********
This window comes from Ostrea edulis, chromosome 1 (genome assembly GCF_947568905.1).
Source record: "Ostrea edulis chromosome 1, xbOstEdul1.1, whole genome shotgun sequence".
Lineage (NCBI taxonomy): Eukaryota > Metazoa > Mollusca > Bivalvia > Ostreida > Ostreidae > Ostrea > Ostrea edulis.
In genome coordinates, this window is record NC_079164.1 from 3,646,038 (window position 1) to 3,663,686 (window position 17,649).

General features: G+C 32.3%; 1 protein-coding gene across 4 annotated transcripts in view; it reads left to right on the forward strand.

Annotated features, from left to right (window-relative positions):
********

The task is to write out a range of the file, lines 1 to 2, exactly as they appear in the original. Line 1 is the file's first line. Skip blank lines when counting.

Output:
This window comes from Ostrea edulis, chromosome 1 (genome assembly GCF_947568905.1).
Source record: "Ostrea edulis chromosome 1, xbOstEdul1.1, whole genome shotgun sequence".